The Verdi-Boito Correspondence by Giuseppe Verdi

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These 301 letters between Giuseppe Verdi and his last, most gifted librettist, Arrigo Boito, document an extraordinary chapter in musical history. Now available for the first time in English, this correspondence records both a unique friendship and its creative legacy.

This new edition of the landmark Carteggio Verdi/Boito is at once a valuable resource for all students, teachers, and scholars of opera and a fascinating glimpse of the daily life of European art and artists during the fertile last decades of the 19th century.

Embarking on a 20-year collaboration, Verdi and Boito produced a successful revision of Simon Boccanegra, and two new operas, Otello and Falstaff. They created what many consider to be Verdi's greatest operas, thanks both to Boito's poetry and to his handling of the composer. Here are the day-to-day tasks of creation: poet and composer debating problems of dramatic structure, words, phrases, and meters; altering dialogue as, at the same time, they converse about the wider worlds of art and music. The give and take of artistic creation is rendered fascinatingly.

This edition features a new introduction by Marcello Conati, improvements and updatings to the original edition, and an appendix of undated correspondence. William Weaver's translation is characteristically pitch-perfect; he also provides a short closing sketch of Boito's life after the death of his beloved maestro. Explanatory "linking texts" between the letters create a narrative.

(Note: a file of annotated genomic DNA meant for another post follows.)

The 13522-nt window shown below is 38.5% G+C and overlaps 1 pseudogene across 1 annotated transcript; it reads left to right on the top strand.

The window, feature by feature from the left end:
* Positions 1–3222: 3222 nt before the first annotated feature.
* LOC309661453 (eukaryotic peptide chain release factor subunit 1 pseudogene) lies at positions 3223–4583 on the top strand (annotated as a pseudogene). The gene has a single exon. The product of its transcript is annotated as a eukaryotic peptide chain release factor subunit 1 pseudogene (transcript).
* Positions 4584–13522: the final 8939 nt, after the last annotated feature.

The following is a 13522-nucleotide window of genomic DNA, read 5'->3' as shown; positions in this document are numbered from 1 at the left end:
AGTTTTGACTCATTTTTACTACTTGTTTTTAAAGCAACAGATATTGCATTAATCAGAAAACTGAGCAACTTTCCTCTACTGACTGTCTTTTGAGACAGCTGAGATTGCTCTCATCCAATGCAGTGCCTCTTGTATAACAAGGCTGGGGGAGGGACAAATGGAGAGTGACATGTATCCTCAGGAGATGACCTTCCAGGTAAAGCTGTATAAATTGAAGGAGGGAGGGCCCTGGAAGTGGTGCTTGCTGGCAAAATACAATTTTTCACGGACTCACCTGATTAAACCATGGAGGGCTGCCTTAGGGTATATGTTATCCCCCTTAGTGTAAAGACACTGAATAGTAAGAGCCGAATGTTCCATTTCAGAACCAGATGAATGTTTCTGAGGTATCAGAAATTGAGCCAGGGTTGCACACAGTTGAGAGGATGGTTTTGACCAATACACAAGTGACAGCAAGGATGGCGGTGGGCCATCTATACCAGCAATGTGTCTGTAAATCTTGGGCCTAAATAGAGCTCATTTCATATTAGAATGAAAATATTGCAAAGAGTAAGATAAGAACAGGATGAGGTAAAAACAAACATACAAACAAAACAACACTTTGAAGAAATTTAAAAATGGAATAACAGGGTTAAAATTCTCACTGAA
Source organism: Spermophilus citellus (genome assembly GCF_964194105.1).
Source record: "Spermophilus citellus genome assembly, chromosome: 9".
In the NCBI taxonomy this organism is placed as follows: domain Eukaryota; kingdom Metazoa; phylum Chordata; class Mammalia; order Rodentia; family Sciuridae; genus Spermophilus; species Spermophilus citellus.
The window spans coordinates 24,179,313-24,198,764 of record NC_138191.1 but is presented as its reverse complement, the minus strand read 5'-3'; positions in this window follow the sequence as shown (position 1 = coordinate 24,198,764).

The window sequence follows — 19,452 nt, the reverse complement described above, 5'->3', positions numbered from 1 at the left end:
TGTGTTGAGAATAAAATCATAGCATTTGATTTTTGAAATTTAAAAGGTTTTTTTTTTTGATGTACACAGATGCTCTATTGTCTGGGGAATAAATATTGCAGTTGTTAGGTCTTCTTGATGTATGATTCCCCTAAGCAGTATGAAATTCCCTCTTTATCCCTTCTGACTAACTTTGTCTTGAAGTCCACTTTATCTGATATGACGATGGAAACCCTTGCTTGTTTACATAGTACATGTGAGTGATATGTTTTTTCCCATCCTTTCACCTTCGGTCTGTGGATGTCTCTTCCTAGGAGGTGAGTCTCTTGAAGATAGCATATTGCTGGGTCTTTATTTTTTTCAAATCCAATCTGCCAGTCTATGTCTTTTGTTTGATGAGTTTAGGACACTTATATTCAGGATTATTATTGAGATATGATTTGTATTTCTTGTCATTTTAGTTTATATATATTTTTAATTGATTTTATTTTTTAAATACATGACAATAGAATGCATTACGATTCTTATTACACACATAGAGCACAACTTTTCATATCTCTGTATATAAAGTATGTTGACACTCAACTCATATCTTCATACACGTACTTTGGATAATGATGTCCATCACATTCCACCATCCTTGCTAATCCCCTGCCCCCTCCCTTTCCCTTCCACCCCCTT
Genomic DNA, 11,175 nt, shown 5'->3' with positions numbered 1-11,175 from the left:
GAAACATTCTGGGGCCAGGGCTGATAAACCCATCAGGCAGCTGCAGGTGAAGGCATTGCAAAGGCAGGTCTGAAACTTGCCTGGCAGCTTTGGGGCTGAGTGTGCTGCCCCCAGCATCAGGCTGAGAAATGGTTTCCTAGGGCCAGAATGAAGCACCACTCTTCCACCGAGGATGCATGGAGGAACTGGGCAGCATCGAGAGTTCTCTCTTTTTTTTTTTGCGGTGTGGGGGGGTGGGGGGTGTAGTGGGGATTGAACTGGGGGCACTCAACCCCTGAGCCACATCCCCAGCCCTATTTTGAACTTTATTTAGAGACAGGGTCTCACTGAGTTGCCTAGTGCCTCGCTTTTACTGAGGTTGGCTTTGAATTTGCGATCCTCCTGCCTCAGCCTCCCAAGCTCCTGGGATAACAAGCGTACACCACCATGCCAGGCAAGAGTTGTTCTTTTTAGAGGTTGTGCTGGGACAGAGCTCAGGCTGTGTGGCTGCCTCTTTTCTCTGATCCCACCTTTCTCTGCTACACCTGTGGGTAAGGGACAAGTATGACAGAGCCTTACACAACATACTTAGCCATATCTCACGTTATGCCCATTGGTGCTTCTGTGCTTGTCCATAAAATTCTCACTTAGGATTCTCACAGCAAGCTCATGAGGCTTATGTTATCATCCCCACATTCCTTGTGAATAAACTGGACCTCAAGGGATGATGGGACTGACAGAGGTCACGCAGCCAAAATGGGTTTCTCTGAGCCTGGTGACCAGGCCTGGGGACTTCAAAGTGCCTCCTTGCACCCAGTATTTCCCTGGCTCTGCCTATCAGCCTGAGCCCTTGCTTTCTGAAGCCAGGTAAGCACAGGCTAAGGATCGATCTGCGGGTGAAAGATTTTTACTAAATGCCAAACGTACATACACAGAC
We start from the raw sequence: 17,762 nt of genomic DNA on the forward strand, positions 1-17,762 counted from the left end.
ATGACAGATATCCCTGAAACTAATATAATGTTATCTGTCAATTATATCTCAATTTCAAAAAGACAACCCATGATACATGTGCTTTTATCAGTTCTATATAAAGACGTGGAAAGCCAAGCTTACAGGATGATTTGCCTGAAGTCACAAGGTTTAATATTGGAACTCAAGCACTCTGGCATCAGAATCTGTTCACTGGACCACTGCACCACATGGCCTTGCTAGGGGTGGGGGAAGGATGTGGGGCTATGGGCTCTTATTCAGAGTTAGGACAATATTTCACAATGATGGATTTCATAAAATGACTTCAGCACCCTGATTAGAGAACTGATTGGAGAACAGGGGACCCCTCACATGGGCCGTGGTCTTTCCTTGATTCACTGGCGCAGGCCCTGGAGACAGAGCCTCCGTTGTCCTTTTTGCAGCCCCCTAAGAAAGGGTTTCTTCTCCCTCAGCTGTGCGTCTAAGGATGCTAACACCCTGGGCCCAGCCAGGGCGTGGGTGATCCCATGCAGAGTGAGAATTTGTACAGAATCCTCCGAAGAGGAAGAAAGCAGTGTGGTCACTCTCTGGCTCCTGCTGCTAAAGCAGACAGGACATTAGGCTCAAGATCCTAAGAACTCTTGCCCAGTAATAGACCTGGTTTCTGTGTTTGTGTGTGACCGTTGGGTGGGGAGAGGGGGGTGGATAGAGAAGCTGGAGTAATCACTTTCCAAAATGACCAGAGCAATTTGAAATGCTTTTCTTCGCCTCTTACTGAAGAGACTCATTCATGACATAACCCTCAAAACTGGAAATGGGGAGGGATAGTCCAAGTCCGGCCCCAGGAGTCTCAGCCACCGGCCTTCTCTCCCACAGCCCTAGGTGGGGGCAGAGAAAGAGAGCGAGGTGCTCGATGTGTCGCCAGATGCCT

About Giuseppe Verdi

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After leaving Princeton in his sophmore year to join the American Field Service, William Weaver drove an ambulance with the British army, first in Africa and then in Italy, initiating his long fascination with that country. After finally graduating from Princeton in 1946, he then returned to Italy, translating many of the most important modern Italians, from Pirandello to Morante, Gadda, Calvino, and Umberto Eco. His translations have received the National Book Award, the Galantiere Prize, the PEN translation prize twice, and the John Florio Prize 3 times. He is a member of the American Academy of Arts and Letters and teaches at Bard College.
Published July 25, 1994 by University Of Chicago Press. 386 pages
Genres: Biographies & Memoirs, Arts & Photography. Non-fiction

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Before the premiere of Falstaff, Boito writes, ``In the costumes of our characters we must avoid the too beautiful, because too beautiful is so rarely associated with the picturesque.'' Verdi, who knew that his wordsmith was a real man of letters rather than a hack, shows warmth and respect;

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Project MUSE

There are other important publications, such as Verdi intimo, Verdi's correspondence with the Florentine Count Opprandino Arrivabene, edited by Annibale Alberti (Verona, 1931), and many articles and books with groups of Verdi letters, but the overall picture was bleak indeed until the Istituto Na...

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